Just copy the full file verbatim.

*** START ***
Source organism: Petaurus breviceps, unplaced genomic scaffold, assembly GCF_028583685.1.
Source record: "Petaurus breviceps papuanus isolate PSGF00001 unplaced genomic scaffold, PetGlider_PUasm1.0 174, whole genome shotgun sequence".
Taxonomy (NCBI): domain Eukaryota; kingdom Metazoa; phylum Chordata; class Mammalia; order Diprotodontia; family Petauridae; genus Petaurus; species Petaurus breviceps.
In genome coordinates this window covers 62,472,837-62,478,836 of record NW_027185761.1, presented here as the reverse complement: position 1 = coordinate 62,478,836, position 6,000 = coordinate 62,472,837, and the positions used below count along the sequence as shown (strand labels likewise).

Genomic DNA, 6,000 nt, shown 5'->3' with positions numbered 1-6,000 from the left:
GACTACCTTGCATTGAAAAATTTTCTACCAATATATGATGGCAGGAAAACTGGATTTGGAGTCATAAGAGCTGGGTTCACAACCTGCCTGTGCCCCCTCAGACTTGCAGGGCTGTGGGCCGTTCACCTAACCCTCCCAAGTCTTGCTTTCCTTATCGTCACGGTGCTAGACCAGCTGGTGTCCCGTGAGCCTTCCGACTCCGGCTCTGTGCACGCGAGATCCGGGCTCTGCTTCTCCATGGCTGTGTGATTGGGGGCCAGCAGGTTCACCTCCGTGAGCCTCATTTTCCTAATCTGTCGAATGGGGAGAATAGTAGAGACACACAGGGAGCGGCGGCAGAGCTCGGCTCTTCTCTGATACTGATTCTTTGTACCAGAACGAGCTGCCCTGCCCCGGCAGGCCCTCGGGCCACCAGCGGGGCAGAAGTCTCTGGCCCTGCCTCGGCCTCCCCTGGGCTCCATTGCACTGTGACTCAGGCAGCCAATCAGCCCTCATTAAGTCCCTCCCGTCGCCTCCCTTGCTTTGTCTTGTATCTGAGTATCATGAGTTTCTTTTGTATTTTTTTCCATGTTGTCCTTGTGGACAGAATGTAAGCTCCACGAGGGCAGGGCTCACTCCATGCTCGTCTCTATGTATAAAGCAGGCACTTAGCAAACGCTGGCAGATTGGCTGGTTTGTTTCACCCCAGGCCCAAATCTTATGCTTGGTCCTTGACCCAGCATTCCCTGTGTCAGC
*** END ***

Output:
Source organism: Petaurus breviceps, unplaced genomic scaffold, assembly GCF_028583685.1.
Source record: "Petaurus breviceps papuanus isolate PSGF00001 unplaced genomic scaffold, PetGlider_PUasm1.0 174, whole genome shotgun sequence".
Taxonomy (NCBI): domain Eukaryota; kingdom Metazoa; phylum Chordata; class Mammalia; order Diprotodontia; family Petauridae; genus Petaurus; species Petaurus breviceps.
In genome coordinates this window covers 62,472,837-62,478,836 of record NW_027185761.1, presented here as the reverse complement: position 1 = coordinate 62,478,836, position 6,000 = coordinate 62,472,837, and the positions used below count along the sequence as shown (strand labels likewise).

Genomic DNA, 6,000 nt, shown 5'->3' with positions numbered 1-6,000 from the left:
GACTACCTTGCATTGAAAAATTTTCTACCAATATATGATGGCAGGAAAACTGGATTTGGAGTCATAAGAGCTGGGTTCACAACCTGCCTGTGCCCCCTCAGACTTGCAGGGCTGTGGGCCGTTCACCTAACCCTCCCAAGTCTTGCTTTCCTTATCGTCACGGTGCTAGACCAGCTGGTGTCCCGTGAGCCTTCCGACTCCGGCTCTGTGCACGCGAGATCCGGGCTCTGCTTCTCCATGGCTGTGTGATTGGGGGCCAGCAGGTTCACCTCCGTGAGCCTCATTTTCCTAATCTGTCGAATGGGGAGAATAGTAGAGACACACAGGGAGCGGCGGCAGAGCTCGGCTCTTCTCTGATACTGATTCTTTGTACCAGAACGAGCTGCCCTGCCCCGGCAGGCCCTCGGGCCACCAGCGGGGCAGAAGTCTCTGGCCCTGCCTCGGCCTCCCCTGGGCTCCATTGCACTGTGACTCAGGCAGCCAATCAGCCCTCATTAAGTCCCTCCCGTCGCCTCCCTTGCTTTGTCTTGTATCTGAGTATCATGAGTTTCTTTTGTATTTTTTTCCATGTTGTCCTTGTGGACAGAATGTAAGCTCCACGAGGGCAGGGCTCACTCCATGCTCGTCTCTATGTATAAAGCAGGCACTTAGCAAACGCTGGCAGATTGGCTGGTTTGTTTCACCCCAGGCCCAAATCTTATGCTTGGTCCTTGACCCAGCATTCCCTGTGTCAGC